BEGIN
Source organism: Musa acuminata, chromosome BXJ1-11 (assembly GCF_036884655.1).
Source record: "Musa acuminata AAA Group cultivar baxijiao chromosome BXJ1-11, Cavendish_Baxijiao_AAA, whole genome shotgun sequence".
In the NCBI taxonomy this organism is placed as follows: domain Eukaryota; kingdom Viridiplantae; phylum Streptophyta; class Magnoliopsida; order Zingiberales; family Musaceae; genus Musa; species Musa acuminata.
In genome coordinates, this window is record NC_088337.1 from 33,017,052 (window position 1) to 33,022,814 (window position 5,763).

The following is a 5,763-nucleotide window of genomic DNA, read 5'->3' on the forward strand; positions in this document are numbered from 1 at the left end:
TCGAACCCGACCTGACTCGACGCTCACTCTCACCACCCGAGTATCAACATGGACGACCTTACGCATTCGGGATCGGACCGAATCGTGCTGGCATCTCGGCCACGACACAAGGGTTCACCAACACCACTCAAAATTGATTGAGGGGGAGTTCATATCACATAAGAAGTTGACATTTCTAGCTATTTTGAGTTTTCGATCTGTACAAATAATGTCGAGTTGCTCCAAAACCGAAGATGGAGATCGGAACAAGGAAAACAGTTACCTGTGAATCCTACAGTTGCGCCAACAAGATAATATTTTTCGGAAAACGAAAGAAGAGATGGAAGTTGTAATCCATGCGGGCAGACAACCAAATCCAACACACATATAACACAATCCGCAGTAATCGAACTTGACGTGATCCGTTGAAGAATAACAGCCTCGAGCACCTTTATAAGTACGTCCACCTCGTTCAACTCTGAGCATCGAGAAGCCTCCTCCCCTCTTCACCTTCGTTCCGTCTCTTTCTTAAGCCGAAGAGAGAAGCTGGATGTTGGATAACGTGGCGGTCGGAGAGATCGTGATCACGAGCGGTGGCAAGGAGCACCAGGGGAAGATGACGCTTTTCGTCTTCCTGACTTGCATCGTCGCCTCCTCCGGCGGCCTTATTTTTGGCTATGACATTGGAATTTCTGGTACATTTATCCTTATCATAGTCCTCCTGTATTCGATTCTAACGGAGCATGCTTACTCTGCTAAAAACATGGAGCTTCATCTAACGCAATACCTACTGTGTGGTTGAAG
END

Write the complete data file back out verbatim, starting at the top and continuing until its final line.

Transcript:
Source organism: Musa acuminata, chromosome BXJ1-11 (assembly GCF_036884655.1).
Source record: "Musa acuminata AAA Group cultivar baxijiao chromosome BXJ1-11, Cavendish_Baxijiao_AAA, whole genome shotgun sequence".
In the NCBI taxonomy this organism is placed as follows: domain Eukaryota; kingdom Viridiplantae; phylum Streptophyta; class Magnoliopsida; order Zingiberales; family Musaceae; genus Musa; species Musa acuminata.
In genome coordinates, this window is record NC_088337.1 from 33,017,052 (window position 1) to 33,022,814 (window position 5,763).

The following is a 5,763-nucleotide window of genomic DNA, read 5'->3' on the forward strand; positions in this document are numbered from 1 at the left end:
TCGAACCCGACCTGACTCGACGCTCACTCTCACCACCCGAGTATCAACATGGACGACCTTACGCATTCGGGATCGGACCGAATCGTGCTGGCATCTCGGCCACGACACAAGGGTTCACCAACACCACTCAAAATTGATTGAGGGGGAGTTCATATCACATAAGAAGTTGACATTTCTAGCTATTTTGAGTTTTCGATCTGTACAAATAATGTCGAGTTGCTCCAAAACCGAAGATGGAGATCGGAACAAGGAAAACAGTTACCTGTGAATCCTACAGTTGCGCCAACAAGATAATATTTTTCGGAAAACGAAAGAAGAGATGGAAGTTGTAATCCATGCGGGCAGACAACCAAATCCAACACACATATAACACAATCCGCAGTAATCGAACTTGACGTGATCCGTTGAAGAATAACAGCCTCGAGCACCTTTATAAGTACGTCCACCTCGTTCAACTCTGAGCATCGAGAAGCCTCCTCCCCTCTTCACCTTCGTTCCGTCTCTTTCTTAAGCCGAAGAGAGAAGCTGGATGTTGGATAACGTGGCGGTCGGAGAGATCGTGATCACGAGCGGTGGCAAGGAGCACCAGGGGAAGATGACGCTTTTCGTCTTCCTGACTTGCATCGTCGCCTCCTCCGGCGGCCTTATTTTTGGCTATGACATTGGAATTTCTGGTACATTTATCCTTATCATAGTCCTCCTGTATTCGATTCTAACGGAGCATGCTTACTCTGCTAAAAACATGGAGCTTCATCTAACGCAATACCTACTGTGTGGTTGAAG